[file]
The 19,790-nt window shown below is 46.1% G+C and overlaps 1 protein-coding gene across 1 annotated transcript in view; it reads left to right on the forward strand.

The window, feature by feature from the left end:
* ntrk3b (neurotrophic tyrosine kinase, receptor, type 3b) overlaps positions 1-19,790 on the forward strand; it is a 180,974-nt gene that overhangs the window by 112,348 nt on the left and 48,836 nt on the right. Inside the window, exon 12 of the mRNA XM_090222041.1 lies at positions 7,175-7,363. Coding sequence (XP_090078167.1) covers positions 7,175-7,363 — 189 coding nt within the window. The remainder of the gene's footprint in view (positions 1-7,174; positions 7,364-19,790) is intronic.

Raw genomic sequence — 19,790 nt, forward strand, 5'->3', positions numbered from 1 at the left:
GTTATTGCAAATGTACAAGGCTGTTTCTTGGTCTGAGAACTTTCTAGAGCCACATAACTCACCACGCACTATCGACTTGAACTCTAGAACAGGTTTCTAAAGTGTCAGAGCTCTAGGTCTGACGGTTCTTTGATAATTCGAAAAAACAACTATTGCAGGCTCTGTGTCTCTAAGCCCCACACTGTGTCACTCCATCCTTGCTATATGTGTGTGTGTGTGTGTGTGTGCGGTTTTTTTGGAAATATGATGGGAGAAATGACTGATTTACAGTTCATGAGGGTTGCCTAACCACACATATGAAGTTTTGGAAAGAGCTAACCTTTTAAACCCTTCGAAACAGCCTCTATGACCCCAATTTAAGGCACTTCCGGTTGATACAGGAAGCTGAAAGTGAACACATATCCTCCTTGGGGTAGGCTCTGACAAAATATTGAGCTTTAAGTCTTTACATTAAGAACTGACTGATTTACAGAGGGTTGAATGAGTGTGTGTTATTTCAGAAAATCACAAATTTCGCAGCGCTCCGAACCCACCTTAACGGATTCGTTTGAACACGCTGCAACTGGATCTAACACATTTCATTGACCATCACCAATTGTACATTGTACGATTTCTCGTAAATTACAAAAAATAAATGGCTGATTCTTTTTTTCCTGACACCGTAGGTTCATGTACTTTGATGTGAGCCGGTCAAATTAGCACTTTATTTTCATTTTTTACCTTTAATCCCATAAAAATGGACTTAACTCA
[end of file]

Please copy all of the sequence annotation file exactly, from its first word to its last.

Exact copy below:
The 19,790-nt window shown below is 46.1% G+C and overlaps 1 protein-coding gene across 1 annotated transcript in view; it reads left to right on the forward strand.

The window, feature by feature from the left end:
* ntrk3b (neurotrophic tyrosine kinase, receptor, type 3b) overlaps positions 1-19,790 on the forward strand; it is a 180,974-nt gene that overhangs the window by 112,348 nt on the left and 48,836 nt on the right. Inside the window, exon 12 of the mRNA XM_090222041.1 lies at positions 7,175-7,363. Coding sequence (XP_090078167.1) covers positions 7,175-7,363 — 189 coding nt within the window. The remainder of the gene's footprint in view (positions 1-7,174; positions 7,364-19,790) is intronic.

Raw genomic sequence — 19,790 nt, forward strand, 5'->3', positions numbered from 1 at the left:
GTTATTGCAAATGTACAAGGCTGTTTCTTGGTCTGAGAACTTTCTAGAGCCACATAACTCACCACGCACTATCGACTTGAACTCTAGAACAGGTTTCTAAAGTGTCAGAGCTCTAGGTCTGACGGTTCTTTGATAATTCGAAAAAACAACTATTGCAGGCTCTGTGTCTCTAAGCCCCACACTGTGTCACTCCATCCTTGCTATATGTGTGTGTGTGTGTGTGTGTGCGGTTTTTTTGGAAATATGATGGGAGAAATGACTGATTTACAGTTCATGAGGGTTGCCTAACCACACATATGAAGTTTTGGAAAGAGCTAACCTTTTAAACCCTTCGAAACAGCCTCTATGACCCCAATTTAAGGCACTTCCGGTTGATACAGGAAGCTGAAAGTGAACACATATCCTCCTTGGGGTAGGCTCTGACAAAATATTGAGCTTTAAGTCTTTACATTAAGAACTGACTGATTTACAGAGGGTTGAATGAGTGTGTGTTATTTCAGAAAATCACAAATTTCGCAGCGCTCCGAACCCACCTTAACGGATTCGTTTGAACACGCTGCAACTGGATCTAACACATTTCATTGACCATCACCAATTGTACATTGTACGATTTCTCGTAAATTACAAAAAATAAATGGCTGATTCTTTTTTTCCTGACACCGTAGGTTCATGTACTTTGATGTGAGCCGGTCAAATTAGCACTTTATTTTCATTTTTTACCTTTAATCCCATAAAAATGGACTTAACTCA